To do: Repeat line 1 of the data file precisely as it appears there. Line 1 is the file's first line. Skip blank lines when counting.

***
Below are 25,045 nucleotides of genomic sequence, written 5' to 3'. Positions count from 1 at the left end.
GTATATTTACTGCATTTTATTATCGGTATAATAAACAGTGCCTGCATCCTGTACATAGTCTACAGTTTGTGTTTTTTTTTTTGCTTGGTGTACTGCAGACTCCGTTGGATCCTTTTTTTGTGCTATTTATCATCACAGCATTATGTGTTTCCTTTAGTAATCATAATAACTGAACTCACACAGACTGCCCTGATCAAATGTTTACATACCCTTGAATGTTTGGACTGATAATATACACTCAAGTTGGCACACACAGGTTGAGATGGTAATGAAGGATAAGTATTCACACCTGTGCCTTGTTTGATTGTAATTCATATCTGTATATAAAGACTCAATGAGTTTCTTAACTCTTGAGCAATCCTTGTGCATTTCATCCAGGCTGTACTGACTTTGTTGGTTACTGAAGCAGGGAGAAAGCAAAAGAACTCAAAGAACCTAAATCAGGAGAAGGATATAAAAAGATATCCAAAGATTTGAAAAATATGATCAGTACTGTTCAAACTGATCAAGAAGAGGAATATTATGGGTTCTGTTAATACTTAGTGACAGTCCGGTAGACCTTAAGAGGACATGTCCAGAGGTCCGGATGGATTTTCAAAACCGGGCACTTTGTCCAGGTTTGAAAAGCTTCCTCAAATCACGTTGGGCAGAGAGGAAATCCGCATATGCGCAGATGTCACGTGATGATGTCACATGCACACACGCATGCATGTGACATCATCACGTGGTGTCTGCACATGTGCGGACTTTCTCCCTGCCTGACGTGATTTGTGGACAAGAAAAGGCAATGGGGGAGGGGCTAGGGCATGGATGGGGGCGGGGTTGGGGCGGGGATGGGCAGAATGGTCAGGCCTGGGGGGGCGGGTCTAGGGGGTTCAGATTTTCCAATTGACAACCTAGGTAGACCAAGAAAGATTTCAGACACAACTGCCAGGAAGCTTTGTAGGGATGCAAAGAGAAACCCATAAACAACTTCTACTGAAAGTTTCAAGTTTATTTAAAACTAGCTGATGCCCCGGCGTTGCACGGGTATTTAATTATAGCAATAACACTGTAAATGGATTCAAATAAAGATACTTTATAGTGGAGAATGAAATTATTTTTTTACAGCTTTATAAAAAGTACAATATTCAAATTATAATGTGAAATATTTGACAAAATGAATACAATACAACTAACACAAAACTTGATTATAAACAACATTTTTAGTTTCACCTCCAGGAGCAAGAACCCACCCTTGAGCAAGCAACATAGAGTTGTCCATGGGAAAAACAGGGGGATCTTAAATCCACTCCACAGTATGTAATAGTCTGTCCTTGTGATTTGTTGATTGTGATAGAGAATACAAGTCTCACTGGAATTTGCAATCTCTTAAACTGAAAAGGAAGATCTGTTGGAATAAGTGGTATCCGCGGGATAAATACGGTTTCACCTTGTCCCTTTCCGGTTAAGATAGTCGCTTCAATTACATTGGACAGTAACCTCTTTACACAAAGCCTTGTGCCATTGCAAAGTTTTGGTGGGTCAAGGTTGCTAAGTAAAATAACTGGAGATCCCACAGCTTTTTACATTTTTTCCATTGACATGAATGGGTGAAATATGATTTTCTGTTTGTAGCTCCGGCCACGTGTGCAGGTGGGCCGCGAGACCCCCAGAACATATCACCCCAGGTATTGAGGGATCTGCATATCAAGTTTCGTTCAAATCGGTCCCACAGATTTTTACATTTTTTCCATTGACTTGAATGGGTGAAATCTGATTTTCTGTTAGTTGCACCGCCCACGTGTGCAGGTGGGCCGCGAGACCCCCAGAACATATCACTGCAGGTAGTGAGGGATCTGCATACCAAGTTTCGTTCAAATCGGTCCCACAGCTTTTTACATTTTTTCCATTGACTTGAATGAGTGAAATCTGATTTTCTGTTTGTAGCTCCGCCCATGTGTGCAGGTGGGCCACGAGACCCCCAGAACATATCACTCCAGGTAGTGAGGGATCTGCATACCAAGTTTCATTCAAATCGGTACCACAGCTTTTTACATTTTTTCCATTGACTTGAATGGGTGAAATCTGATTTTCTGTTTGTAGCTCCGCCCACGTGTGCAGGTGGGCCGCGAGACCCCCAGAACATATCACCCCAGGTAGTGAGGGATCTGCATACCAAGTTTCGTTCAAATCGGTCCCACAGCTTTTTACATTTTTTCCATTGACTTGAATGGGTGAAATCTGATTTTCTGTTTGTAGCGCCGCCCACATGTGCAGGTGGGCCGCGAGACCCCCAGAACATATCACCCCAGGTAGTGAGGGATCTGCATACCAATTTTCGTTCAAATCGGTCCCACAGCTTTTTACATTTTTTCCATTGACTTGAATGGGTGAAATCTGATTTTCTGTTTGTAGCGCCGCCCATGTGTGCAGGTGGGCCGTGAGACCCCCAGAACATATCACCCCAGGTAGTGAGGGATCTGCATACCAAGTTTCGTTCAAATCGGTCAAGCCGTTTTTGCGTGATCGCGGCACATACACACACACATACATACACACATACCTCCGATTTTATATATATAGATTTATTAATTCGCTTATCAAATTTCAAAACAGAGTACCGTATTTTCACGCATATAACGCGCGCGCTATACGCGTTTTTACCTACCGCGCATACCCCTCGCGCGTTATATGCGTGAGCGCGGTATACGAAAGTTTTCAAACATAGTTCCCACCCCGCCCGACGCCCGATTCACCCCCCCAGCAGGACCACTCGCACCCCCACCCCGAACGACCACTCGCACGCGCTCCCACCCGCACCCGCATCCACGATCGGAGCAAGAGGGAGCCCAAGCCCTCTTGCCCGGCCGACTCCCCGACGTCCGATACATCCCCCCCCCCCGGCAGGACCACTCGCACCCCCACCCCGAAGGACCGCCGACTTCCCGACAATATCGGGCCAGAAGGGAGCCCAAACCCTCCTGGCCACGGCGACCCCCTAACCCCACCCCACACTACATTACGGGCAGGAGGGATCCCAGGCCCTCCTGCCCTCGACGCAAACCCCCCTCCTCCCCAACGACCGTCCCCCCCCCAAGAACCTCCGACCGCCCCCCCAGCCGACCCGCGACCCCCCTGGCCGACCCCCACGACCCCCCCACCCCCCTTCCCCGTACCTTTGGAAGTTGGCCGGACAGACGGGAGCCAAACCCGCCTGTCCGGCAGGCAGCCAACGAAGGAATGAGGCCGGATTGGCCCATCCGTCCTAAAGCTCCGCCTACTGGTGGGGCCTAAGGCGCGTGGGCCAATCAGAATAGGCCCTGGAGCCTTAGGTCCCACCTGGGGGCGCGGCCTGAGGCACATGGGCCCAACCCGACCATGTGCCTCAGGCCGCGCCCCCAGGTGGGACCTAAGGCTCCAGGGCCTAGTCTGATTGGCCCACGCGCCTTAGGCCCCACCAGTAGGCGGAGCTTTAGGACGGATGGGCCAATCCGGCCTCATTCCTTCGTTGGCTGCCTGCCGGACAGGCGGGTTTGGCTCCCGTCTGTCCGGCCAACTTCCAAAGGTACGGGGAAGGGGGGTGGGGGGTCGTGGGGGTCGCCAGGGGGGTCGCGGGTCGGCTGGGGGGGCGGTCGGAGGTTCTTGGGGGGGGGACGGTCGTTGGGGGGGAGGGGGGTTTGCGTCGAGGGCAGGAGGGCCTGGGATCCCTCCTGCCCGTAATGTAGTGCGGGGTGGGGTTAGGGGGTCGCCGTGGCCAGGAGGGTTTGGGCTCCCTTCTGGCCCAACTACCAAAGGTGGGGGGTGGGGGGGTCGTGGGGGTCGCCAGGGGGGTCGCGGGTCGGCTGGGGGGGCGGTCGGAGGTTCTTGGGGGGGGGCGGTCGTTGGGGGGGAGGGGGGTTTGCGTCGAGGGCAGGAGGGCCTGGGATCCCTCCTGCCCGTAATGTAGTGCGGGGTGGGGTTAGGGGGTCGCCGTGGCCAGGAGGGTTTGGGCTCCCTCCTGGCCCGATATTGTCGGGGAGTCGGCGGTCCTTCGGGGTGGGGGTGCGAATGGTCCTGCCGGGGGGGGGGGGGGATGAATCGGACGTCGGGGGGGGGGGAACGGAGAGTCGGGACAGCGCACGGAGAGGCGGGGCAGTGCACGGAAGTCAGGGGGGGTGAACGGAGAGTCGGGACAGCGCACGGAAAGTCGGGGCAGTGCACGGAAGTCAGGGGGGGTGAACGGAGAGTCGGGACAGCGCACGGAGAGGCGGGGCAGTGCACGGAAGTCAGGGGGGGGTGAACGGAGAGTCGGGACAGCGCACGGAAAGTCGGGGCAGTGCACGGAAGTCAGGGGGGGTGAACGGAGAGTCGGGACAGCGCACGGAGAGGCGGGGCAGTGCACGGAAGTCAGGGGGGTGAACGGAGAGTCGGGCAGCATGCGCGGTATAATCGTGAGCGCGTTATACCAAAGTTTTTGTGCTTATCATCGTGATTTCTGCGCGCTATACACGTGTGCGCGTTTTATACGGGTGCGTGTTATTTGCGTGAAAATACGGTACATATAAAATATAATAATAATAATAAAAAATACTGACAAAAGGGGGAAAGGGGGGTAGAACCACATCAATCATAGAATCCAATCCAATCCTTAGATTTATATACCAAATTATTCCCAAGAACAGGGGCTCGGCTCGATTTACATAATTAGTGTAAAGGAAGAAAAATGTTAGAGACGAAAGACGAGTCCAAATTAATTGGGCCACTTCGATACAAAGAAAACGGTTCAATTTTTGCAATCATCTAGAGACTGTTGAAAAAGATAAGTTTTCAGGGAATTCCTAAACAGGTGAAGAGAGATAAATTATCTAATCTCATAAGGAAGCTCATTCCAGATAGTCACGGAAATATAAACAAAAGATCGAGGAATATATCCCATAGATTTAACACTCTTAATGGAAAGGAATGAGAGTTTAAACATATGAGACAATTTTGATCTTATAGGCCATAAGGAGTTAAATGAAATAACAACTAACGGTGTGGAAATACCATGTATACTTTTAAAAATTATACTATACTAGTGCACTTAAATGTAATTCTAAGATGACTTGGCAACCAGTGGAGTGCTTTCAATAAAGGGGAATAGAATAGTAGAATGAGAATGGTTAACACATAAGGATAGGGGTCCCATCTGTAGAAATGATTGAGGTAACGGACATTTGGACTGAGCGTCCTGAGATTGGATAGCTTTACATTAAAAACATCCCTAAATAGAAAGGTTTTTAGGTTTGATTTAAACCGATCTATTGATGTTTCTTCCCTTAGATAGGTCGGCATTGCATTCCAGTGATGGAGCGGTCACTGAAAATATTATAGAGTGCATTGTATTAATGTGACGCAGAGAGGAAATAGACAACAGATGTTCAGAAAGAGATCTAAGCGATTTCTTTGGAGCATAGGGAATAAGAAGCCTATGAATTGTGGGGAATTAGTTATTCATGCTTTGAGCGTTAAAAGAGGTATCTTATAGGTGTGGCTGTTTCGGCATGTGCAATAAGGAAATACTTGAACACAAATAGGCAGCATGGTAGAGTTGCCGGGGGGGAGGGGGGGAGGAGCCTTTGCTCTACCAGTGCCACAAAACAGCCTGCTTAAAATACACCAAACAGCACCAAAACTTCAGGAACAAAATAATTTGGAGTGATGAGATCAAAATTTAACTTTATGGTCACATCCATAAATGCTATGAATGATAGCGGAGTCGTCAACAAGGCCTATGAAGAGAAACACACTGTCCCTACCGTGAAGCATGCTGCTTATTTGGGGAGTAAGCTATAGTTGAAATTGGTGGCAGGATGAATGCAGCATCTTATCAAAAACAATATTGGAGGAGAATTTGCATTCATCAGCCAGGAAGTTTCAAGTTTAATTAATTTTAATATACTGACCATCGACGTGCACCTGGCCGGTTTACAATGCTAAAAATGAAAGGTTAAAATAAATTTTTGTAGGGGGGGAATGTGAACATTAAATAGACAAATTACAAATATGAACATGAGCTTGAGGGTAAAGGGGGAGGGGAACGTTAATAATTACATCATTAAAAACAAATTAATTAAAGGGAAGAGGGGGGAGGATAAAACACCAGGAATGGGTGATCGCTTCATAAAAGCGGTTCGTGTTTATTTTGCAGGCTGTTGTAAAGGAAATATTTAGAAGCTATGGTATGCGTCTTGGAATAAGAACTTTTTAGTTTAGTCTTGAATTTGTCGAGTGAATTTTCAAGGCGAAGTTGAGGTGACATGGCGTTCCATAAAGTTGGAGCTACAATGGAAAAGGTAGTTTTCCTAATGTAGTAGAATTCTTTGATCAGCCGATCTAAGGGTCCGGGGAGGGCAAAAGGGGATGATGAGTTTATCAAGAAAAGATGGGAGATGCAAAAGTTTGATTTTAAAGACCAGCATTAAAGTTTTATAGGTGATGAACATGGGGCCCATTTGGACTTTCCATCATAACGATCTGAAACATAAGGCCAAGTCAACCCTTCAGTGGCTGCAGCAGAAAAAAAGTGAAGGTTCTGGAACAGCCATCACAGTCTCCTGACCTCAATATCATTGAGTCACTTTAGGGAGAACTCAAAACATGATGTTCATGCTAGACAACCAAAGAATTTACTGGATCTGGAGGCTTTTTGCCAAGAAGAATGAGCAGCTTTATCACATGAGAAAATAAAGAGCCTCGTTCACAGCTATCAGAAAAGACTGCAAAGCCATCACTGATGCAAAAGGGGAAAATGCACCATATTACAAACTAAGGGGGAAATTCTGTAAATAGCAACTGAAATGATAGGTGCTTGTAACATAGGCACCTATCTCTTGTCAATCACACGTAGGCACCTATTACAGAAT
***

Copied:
Below are 25,045 nucleotides of genomic sequence, written 5' to 3'. Positions count from 1 at the left end.